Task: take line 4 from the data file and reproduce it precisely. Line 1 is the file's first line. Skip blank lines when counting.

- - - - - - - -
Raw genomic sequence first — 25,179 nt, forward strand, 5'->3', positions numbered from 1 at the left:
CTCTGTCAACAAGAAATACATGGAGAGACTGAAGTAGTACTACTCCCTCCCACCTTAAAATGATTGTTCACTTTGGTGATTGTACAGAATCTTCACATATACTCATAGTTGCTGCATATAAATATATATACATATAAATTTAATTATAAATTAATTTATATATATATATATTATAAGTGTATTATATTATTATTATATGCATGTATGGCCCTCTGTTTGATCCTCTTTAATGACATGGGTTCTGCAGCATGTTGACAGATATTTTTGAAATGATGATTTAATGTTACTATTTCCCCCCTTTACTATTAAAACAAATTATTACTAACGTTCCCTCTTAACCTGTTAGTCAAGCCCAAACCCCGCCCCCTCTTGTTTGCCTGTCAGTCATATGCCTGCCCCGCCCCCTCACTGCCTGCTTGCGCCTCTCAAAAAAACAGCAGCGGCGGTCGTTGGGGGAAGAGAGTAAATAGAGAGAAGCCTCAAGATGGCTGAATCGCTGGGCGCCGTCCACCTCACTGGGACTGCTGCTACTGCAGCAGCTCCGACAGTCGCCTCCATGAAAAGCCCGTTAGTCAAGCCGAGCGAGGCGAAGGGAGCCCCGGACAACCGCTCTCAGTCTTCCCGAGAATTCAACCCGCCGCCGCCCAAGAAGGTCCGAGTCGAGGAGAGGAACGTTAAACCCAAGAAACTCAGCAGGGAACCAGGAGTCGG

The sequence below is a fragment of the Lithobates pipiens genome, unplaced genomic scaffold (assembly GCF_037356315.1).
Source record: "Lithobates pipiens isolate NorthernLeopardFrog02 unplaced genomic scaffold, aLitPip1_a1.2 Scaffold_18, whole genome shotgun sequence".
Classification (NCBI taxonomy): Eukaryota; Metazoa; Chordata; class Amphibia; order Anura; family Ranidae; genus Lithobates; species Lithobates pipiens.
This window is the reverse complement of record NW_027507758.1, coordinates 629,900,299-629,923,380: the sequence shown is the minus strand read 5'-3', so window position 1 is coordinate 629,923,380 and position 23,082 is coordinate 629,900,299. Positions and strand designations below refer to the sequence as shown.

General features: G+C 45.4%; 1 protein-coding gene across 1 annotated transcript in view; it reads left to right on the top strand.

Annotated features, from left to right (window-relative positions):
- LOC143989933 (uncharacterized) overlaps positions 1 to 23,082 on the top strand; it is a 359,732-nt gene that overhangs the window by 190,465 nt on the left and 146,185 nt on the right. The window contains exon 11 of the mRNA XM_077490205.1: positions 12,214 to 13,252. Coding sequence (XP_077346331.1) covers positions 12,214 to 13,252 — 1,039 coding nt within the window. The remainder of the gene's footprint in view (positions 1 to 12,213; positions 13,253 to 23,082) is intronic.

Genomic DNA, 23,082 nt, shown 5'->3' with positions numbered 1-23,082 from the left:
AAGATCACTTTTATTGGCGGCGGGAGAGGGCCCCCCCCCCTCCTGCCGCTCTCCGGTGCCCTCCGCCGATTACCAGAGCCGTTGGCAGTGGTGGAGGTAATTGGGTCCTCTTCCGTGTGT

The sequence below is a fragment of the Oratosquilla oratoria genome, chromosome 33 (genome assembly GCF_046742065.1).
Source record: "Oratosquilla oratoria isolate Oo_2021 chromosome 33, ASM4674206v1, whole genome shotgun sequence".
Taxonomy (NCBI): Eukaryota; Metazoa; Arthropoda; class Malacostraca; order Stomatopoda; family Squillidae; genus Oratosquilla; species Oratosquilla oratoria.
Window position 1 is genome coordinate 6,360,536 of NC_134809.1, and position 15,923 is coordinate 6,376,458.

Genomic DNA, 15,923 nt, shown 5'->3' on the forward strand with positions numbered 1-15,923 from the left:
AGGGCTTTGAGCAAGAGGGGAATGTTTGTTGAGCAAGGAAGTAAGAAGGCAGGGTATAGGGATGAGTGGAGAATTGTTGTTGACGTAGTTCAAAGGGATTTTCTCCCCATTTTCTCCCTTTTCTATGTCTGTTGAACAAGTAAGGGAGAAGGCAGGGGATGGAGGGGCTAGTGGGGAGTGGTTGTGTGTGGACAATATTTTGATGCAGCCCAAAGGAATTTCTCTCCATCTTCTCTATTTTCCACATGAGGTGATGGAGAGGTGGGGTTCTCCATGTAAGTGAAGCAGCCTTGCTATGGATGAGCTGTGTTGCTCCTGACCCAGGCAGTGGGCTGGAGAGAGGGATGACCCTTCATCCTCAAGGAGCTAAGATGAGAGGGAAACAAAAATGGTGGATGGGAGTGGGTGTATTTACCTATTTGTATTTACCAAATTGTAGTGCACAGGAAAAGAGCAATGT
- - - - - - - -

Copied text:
Source record: "Lithobates pipiens isolate NorthernLeopardFrog02 unplaced genomic scaffold, aLitPip1_a1.2 Scaffold_18, whole genome shotgun sequence".